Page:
By Kent Gray/Triathlon.kiwi
Matt Kerr is still hobbling around on crutches almost a week after the fact but knows he got lucky. The painful road rash and various other bumps and scrapes will buff out soon enough.
The emotional toll of the Coromandel age-grouper’s traumatic Ironman World Championship debut? That’s another matter altogether.
Kerr has recounted the chilling moment he collided with an elderly female pedestrian at an estimated 65km/h during Sunday’s race in Kona. The 30-year-old was tucked in on his aero bars just 2km from T2, starting to mentally rehearse the looming transition and how he was going to mow down the two runners ahead of him in defence of the overall age-group world title he had snared at the Utah Ironman World Championships in May.
Then, at high speed but in what seemed like slow-mo, Kerr ploughed into the unwitting pensioner.
“I was just off the main highway, off the Queen K in almost an industrial area on a slight decent, going pretty fast on the bars in aero when I saw this lady step off the footpath,” Kerr says taking up the story.
“I came off the aero bars and started yelling I guess, thinking she’d stop and I’d be able to squeeze through on the line I’m holding. There wasn’t enough room for me to manoeuvre but I’m thinking she’s going to hear me, I’m just yelling and yelling but there was no response, she was fixated on crossing the road.”
What happened next was terrifying mangle of human flesh and carbon. In the moment, Kerr’s emotions ran wild as he tried to comprehend what had just happened, that his race was over.
“There was anger, pretty much race done and then I lifted my head and saw her on the ground and it grounded me. She looked dead to me, there was blood everywhere and no movement,” Kerr continued.
“She coped 100 percent of the impact.”
Fortunately, local police patrolling the crowds at a nearby intersection rushed to the aid of the pedestrian and medics were soon on site to transfer the woman to hospital.
“I still don’t know what the outcome is with her,” Kerr revealed. “I believe she was in her late 60s or 70s which doesn’t make you feel great…but it happened and it was out of my control.”
While bloodied, bruised and shaken, Kerr made the decision to finish the race, hobbling home in 10:17:35 for an inconsequential 188th place finish out of 346 in the 30-34 age-group. The marathon was a physical and emotional grind from the get-go, finally completed in 4:04:37.
“One of the worse bits was walking out of transition [for the marathon], there’s blood and the crowds and everyone’s charging past and my family and friends were waiting up the road. It was a pretty emotional first 12km I can tell you, next level,” Kerr said.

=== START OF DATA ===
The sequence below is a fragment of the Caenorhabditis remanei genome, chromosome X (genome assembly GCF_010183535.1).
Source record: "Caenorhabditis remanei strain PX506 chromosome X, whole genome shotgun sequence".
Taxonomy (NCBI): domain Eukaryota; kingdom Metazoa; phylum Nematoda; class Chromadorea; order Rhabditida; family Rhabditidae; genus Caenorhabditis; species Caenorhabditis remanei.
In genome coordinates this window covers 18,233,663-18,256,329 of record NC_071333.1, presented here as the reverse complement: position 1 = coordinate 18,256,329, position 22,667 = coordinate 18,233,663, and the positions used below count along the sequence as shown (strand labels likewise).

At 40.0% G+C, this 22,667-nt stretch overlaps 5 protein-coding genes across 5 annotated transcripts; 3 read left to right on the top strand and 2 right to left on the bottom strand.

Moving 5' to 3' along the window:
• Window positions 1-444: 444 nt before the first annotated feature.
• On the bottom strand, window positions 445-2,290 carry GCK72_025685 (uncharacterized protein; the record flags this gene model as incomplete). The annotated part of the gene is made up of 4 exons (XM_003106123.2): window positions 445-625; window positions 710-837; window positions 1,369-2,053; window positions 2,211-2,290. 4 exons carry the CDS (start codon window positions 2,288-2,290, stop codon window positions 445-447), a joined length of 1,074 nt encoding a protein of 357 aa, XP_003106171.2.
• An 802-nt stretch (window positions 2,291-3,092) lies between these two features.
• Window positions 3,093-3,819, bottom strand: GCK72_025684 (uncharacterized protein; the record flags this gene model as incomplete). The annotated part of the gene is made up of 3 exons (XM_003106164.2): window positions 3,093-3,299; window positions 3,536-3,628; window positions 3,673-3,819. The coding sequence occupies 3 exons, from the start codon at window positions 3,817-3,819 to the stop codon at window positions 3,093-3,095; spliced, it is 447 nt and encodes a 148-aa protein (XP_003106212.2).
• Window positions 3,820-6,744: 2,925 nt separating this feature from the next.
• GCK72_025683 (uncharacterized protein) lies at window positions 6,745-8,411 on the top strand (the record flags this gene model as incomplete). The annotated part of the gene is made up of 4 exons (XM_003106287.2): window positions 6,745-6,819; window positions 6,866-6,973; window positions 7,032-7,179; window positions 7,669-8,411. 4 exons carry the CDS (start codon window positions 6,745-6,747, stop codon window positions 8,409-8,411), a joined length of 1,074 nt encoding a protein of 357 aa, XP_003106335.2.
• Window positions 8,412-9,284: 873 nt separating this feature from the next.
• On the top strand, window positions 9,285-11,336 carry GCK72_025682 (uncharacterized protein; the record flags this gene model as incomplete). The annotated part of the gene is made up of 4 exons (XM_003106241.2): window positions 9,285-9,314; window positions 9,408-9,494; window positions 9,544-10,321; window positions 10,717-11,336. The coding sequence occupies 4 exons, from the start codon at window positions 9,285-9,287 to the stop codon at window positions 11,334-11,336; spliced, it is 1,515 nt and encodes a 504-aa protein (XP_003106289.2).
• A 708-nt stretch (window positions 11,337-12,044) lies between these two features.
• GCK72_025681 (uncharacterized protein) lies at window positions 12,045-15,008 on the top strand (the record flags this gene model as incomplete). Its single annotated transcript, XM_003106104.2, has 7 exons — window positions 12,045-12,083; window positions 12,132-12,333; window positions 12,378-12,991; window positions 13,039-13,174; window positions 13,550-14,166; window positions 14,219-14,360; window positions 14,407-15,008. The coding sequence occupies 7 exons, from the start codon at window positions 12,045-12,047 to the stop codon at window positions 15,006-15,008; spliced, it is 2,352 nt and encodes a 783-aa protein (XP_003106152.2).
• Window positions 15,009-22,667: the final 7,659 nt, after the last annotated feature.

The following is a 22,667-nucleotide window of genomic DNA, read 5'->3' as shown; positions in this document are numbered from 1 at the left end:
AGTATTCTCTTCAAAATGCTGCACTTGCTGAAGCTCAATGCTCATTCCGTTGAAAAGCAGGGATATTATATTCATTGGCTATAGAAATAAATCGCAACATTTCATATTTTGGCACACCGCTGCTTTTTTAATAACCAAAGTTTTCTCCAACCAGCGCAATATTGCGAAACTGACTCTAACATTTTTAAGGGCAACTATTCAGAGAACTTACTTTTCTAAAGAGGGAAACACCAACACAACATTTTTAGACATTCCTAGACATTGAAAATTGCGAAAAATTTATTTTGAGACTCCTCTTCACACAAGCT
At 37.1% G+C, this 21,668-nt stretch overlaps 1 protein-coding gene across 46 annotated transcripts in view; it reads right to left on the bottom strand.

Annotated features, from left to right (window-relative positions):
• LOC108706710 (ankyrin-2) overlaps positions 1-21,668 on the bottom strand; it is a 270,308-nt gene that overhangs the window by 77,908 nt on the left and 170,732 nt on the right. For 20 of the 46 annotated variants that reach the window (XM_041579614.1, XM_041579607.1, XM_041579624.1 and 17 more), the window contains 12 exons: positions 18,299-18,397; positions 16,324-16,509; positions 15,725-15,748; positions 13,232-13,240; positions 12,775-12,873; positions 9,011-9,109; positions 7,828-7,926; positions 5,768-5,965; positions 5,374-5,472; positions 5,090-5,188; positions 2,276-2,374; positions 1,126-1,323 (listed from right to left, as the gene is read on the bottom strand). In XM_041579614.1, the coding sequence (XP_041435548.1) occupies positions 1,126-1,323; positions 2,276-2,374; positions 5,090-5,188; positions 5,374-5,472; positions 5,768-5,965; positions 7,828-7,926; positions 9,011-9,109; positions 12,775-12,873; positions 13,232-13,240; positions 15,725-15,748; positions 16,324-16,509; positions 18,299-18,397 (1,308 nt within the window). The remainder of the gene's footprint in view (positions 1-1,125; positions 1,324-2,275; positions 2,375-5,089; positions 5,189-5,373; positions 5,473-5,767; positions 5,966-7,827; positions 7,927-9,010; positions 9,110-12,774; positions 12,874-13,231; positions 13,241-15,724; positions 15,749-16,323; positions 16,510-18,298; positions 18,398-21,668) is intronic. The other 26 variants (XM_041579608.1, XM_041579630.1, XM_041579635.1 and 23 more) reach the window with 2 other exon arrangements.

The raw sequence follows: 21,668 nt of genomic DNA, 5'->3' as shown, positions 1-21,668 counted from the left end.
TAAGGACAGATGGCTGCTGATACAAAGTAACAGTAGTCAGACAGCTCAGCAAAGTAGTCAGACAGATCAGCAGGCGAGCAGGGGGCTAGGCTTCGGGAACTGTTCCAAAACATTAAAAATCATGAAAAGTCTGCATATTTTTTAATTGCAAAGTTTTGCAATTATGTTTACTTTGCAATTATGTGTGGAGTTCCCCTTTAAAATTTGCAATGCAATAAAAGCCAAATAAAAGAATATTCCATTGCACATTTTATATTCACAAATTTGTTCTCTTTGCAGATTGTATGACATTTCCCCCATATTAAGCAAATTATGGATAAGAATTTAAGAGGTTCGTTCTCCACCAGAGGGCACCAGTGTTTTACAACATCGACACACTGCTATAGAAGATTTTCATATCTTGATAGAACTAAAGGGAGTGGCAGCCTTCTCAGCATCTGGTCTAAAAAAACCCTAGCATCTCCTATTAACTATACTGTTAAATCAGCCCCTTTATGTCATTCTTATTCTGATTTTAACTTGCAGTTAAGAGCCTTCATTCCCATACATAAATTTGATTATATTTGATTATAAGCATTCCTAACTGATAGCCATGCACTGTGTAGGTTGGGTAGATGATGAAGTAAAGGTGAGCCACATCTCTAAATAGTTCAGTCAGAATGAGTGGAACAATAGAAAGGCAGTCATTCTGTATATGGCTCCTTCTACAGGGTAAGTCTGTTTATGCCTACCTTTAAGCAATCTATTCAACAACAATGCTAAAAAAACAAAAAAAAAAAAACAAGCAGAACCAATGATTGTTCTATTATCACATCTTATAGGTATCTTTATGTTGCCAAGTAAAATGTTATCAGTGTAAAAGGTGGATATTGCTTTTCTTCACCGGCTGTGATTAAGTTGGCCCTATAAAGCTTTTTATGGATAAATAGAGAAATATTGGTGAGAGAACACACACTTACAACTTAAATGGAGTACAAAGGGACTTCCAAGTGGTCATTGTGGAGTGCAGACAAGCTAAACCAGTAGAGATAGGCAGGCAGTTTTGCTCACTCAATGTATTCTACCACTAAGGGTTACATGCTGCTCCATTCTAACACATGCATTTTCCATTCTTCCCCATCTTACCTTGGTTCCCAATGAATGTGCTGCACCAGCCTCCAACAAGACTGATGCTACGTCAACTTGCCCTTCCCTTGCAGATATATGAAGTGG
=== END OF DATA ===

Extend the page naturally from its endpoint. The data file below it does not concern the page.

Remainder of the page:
“It was a massive emotional toll carrying on but I’ve got some reasons why I did carry on. I didn’t feel any obligation but I had my family there, my coach [Prof. Grant Scholfield] and my coach’s family and I didn’t want to pull the pin and at 12pm be sitting and thinking did I have the physical capacity to do this.”
Kerr’s initial reaction immediately after the race was to get out of dodge but he’s pleased now that he didn’t abandon planned post-race breaks in Honolulu and Los Angeles with partner Nivana. It’s allowed him time to compute how a split second can ruin the best-laid plans, how unfair it is and, ultimately, how lucky he was to escape relatively unscathed.
Bad swelling has affected mobility in his right ankle but he’s thankful X-rays at hospital the morning after the race didn’t find anything more serious. Kerr is still in a hurry to get back to New Zealand after packing up his temporary base on the Sunshine Coast and thereafter will start plotting his next move.
He still intends to transition to the pro-life although isn’t sure of when he’ll race next. Ironman Western Australia in Busselton on December 4 appeals given the unused training miles in the tank although he could just as easily aim for Ironman New Zealand in March.
“Physically I’m kind of recovered but emotionally I guess I’m still working through not getting the result we wanted.
“That’s probably the hardest thing to swallow, it was totally out of my control. But the process of what you put into it, specifically for this race, it’s not redundant knowledge. I can’t use the fitness again but the learnings, that’s what I’m trying to hang on to.
“It’s frustrating I wasn’t able to use all the experiments we’d worked on in training [including a five-week block in Maui with Kiwi pro Braden Currie], all the strategies, thousands of little things you could have worked into the race given whatever scenario is thrown at you.
“That’s quite a hard thing to swallow but it’s not necessarily what happens, it’s about your response.”
With Kerr, you can be sure his response will be calculated, his prep for the next race meticulous, as is his trademark. The desire to finish and finish fast? That will be next level.